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I have a a bivariate normally distributed random vector $X = (X,Y)$ and with Expected Value $(X)= (\mu(x),\mu(y))$, and Covariance Matrix $2\times 2$. (not independent)

Now I want to show which distribution $(X-Y, X+Y)$ has.

I first took the bivariate normal density function and simply replaced $X$ by $X-Y$ and $Y$ by $X+Y$ but I don't quite know how to continue .

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    $\begingroup$ The notation $X=(X,Y)$ seems troublesome. I recommend editing your question and using a different symbol (there are two $X$s). $\endgroup$ – parsiad Jun 6 '16 at 20:13
  • $\begingroup$ Formatting tips here. $\endgroup$ – Em. Jun 6 '16 at 20:14
  • $\begingroup$ That is actually what I wanted to do, it is the same X and Y. However, I do agree I should change variables while calculating $\endgroup$ – Heike Lehner Jun 6 '16 at 20:17
  • $\begingroup$ The expected value(s) should be easy enough $\endgroup$ – Henry Jun 6 '16 at 20:20
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The mean vector is easy: $E(X\pm Y) = E(X) \pm E(Y)$ so $$ \left< (X-Y,X+Y) \right> = (\mu(x)-\mu(y),\mu(x)+\mu(y)) = (<X>-<Y>, <X>+<Y>) $$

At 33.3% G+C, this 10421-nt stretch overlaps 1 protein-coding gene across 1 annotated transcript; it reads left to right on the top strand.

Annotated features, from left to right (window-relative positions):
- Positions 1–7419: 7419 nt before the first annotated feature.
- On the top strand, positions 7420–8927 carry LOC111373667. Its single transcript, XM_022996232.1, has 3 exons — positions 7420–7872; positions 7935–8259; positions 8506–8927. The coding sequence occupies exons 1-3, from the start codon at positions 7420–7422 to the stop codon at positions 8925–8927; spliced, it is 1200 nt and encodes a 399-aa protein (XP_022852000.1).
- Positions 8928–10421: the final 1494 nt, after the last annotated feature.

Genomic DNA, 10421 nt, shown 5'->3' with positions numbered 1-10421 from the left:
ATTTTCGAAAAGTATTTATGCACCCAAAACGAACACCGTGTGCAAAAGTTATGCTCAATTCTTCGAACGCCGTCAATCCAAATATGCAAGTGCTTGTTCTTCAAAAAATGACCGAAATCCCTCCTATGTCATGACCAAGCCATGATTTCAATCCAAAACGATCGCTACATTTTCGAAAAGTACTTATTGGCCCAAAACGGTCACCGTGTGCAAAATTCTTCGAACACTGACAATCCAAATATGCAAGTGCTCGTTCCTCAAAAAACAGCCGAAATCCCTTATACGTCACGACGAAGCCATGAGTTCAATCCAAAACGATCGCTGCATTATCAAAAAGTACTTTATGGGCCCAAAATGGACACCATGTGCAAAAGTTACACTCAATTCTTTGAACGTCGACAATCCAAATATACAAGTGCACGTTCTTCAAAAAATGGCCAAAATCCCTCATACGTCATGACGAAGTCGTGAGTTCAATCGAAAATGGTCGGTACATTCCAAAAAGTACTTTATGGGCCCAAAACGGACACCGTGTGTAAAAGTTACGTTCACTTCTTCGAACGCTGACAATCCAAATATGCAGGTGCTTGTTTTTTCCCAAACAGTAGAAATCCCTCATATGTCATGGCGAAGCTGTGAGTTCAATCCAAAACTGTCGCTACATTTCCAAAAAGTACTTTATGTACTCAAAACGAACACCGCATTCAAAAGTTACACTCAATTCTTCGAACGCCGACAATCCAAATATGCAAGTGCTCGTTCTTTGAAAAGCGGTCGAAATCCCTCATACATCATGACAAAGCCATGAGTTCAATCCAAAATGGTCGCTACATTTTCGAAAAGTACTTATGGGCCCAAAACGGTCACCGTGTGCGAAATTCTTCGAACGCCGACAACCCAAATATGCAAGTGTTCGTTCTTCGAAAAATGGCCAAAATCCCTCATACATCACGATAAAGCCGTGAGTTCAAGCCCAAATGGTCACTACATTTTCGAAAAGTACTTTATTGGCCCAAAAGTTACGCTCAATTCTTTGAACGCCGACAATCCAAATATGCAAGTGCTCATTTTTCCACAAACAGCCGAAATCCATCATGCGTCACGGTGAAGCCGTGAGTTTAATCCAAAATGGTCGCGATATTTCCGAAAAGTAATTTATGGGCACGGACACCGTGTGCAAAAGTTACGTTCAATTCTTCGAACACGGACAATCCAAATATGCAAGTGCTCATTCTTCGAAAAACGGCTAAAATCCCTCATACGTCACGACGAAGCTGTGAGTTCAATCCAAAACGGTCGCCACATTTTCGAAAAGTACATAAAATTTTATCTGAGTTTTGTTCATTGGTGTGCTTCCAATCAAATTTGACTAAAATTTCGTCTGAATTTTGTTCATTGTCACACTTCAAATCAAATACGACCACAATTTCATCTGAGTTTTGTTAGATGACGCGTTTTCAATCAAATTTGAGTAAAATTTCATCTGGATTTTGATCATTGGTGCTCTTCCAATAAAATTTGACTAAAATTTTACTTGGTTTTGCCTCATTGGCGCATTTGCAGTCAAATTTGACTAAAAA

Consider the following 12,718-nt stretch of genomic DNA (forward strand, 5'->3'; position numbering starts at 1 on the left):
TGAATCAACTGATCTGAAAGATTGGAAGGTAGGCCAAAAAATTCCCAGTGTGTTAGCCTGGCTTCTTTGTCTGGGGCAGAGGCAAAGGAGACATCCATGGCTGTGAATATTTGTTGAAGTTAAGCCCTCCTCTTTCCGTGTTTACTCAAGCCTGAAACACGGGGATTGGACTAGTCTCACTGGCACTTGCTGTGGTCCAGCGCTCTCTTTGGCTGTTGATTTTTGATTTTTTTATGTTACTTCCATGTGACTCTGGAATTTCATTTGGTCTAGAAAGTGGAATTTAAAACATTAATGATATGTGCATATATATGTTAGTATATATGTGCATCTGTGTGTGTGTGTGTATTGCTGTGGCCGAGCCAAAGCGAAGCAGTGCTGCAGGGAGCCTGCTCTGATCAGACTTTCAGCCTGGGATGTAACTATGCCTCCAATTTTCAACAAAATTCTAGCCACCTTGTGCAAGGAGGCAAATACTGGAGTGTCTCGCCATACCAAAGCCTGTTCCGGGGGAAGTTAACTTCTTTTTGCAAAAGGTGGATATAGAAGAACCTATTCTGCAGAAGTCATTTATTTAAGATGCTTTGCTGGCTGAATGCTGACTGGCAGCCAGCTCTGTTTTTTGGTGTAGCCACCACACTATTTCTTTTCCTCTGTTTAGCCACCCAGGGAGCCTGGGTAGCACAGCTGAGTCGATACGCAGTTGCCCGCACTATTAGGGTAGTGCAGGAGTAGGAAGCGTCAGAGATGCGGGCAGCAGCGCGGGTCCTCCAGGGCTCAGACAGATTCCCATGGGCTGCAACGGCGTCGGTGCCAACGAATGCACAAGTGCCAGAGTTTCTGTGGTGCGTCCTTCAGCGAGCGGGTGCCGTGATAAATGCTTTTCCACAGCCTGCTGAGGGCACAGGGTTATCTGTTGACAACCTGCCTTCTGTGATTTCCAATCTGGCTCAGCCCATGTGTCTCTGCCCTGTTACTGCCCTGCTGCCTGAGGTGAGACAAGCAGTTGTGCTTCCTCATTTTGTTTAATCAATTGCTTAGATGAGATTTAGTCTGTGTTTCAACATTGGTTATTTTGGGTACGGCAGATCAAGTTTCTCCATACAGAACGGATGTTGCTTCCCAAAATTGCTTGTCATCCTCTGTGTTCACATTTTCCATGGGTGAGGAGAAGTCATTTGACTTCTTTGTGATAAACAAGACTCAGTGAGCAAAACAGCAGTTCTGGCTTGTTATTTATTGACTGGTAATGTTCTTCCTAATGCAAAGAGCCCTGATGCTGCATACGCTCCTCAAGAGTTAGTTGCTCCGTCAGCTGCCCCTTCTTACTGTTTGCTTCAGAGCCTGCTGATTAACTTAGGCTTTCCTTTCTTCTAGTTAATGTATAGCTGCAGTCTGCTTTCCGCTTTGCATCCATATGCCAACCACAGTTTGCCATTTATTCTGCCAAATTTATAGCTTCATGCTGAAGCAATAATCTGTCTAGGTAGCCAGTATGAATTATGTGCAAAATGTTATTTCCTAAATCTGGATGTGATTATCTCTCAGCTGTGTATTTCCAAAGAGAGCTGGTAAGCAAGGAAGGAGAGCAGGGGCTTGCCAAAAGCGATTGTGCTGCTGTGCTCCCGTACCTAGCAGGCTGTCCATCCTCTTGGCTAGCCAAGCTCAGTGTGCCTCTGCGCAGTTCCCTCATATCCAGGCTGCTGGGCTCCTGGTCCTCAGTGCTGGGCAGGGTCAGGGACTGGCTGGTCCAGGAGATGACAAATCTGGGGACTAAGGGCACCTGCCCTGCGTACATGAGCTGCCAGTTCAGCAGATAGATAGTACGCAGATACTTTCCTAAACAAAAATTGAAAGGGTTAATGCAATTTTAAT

As to the covariance matrix:

$$<(X-Y)^2> - (<X-Y>)^2 = \\<X^2> + <Y^2> - 2<XY> - (<X>)^2 - (<Y>)^2 + 2<X><Y> =\\ [ <X^2> - (<X>)^2] + [ <Y^2> - (<Y>)^2] -2[<XY>-<X><Y>] $$ and each expression in square brackets is recognized as an entry in the covariance matrix for $X,Y$. Similarly for each of the other three elements in the covariance matrix of $X-Y, X+Y$.
$$<(X+Y)^2> - (<X+Y>)^2 =\\ <X^2> + <Y^2> + 2<XY> - (<X>)^2 - (<Y>)^2 - 2<X><Y> =\\ \sigma_x^2 + \sigma_y^2 -2\sigma_{xy} $$ and $$<(X-Y) (X+Y)> - <X-Y><X+Y> =\\ <X^2> - <Y^2> - (<X> - <Y>) (<X> + <Y>) \\= [<X^2>-(<X>)^2 ] - [<Y^2>-(<Y>)^2 ] = \sigma_x^2 - \sigma_y^2 $$

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